He’s had a gun in Batman’s mouth. He’s talked Superman out of a depression. He’s subjected Green Lantern to humilation. He’s teamed up with Catwoman. He’s the kind of hard-hitting, slick-talking Irish boy who can turn any ho-hum adventure into a trip down the rabbit hole.

This is one of the funniest comics ever written. Go on, you need a good laugh. Again, waiting.

Ribs aching properly? Excellent. Because now I’m going to slam you with the serious shit.

Rising Stars

J. Michael Staczynski, bitches. That’s all I’ve got to say.

All right, so I’ve got more to say than that, but c’mon, seriously – how much more do you need than the man who created Babylon 5 wrote a comic series? A passing comet gives a select few people around the world superpowers. That would be a big ol’ yawn in most other hands, but Neil Gaiman respects Straczynski for good reason. In Straczynski’s hands, the exhausted old tropes become epic.

It’s not just about the superpowers, or the adventures. This comic explores the dark side. It delves into burden, temptation, and humanity. This is what Neil Gaiman would’ve written if he hadn’t been busy with archetypes.

There’s a beautiful scene that will never leave me. I believe it was Ravenshadow, talking to Lauren, when she was about to destroy a lot of people by way of teaching Israel a lesson: “Selah, Laurel. Pause and consider.” I can’t remember the speech word-for-word, but it was one of the most poignant I’ve ever read.

Go enjoy it.

All right, you ready for some more kick-arse superheroes-as-you’ve-never-seen-’em stuff? I thought as much.

Stormwatch and The Authority

Start with Stormwatch, of course, because that’s where it began. But The Authority is where Jenny Sparks really started kicking ass and taking names.

If I had to describe this in one phrase, it would be: “Fed-up superheroes.” Jenny Sparks said it best when she said, “Don’t play silly buggers with me, sonny. I’m not in the mood.” The Authority is a group of betrayed superhumans who don’t play nice. Not in a world this fucked up. No, they have the power to change things, and they’re not hamstringing that power by subordinating themselves. They’re The Authority. Let no one forget it.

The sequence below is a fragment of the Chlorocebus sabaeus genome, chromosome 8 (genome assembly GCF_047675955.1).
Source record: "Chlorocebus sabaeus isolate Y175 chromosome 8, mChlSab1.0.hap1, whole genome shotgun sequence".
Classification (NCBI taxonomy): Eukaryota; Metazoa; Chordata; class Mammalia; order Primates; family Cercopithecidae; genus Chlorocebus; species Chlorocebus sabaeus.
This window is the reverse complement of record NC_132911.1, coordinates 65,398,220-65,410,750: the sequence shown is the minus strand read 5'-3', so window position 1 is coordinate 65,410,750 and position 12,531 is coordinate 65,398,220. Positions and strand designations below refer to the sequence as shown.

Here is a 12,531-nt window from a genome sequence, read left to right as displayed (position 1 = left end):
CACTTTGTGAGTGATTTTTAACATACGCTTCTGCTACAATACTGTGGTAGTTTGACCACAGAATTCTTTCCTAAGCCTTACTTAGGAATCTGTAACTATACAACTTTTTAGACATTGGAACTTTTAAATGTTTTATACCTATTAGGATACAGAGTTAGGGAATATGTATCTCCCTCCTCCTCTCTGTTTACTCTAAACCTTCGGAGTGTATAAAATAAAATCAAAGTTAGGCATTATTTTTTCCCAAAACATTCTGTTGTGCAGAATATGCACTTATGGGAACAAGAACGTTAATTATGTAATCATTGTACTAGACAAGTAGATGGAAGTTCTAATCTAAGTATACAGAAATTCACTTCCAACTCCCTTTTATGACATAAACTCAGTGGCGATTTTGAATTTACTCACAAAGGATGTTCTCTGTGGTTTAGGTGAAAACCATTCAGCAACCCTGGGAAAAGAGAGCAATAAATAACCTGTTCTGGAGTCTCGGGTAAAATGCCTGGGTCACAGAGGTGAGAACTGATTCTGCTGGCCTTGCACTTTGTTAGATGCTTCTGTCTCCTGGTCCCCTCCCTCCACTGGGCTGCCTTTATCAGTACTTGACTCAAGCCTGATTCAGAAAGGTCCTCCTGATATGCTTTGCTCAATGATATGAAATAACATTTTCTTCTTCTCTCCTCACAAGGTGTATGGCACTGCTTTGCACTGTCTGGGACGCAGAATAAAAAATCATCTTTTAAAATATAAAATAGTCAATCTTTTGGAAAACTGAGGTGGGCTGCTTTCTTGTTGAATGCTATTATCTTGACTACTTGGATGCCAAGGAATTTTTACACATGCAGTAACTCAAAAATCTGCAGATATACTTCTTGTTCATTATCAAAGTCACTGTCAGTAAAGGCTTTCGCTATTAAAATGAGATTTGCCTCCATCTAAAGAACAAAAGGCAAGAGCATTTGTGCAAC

You may have been hankering for a strong female lead in comics, although after the run I just set you on, I’m not sure why – everything but Hitman and Transmet has kick-ass leading ladies, and the supporting females in those last two certainly aren’t delicate. But outside of the Endless, you’ll never find a stronger female lead than Jenny Sparks.

If you wanted gay superheroes, The Authority’s got those, too. In fact, I do believe the first gay kiss in a mainstream comic was shared in these very pages.

You know what to do. Go, etc.

And while you’re at it, don’t forget to delve into the rest of the excellence that’s out there. Comics grew up a long damned time ago. If you haven’t been expanding your mind by stuffing as many as possible into your cerebrum, you’ve been seriously deprived.

As for the already-geeks, favorites in comments, por favor. I’m sure we’ll have plenty to talk about.

Friday Favorite Childhood Cartoons

My supervisor has taken to announcing his lunch break with cartoons. Since we’re roughly the same age, our tastes coincide. It’s sad that the highlight of my work day is seeing what cartoon he’s hyping next, but at work, you must take whatever nuggets of joy you can find.

He’s reminded me of those halcyon days of childhood, when I used to drag my arse out of bed at five or six a.m. just so I wouldn’t miss my favorite show. Take a trip down Memory Lane with me, why don’t you.

Thundercats. Hands-down favorite cartoon evah. I wanted to be Cheetara when I grew up. Everything about this cartoon was awesome, from the characters to the stories to the theme music. Not to mention the logo – whoever designed it was a sheer genius.

There’s been talk of a movie in the works. I generally despise live-action – I’m a purist that way – but a fan put together a trailer, and damn if it doesn’t look spectacular. I hope the producers are paying attention. Here it is, for your viewing pleasure:

They should just hire this guy to do the film. Seriously.


He-Man. Okay, fine, yes, I’ll admit it – She-Ra, too.

But I thought that He-Man had a much better transformation. There’s no competition between “I have the power!” and “I am She-ra!” But She-Ra kicked He-Man’s ass as far as stunts went. She almost inspired me to become a gymnast.

But Battlecat kicks Swift Wind‘s ass. Sorry to say. I like unicorns a lot, mind you, but that character was lame.

Almost as lame as He-Man’s hairdo. Almost.

Transformers. Oh, yeah. Oh, hell yeah. One of the greatest shows of all time, that was. Although reality never quite matched up to the fantasy – I spent a good portion of my childhood lamenting that my Transformers action figures couldn’t transform as fast as in the show, and they didn’t make that awesome Transformer noise. I loved that sound!

Optimus Prime was my hero and role-model. He showed that kindness and compassion didn’t make you a weak sister. I’m not ashamed to admit I cried like a baby when he died.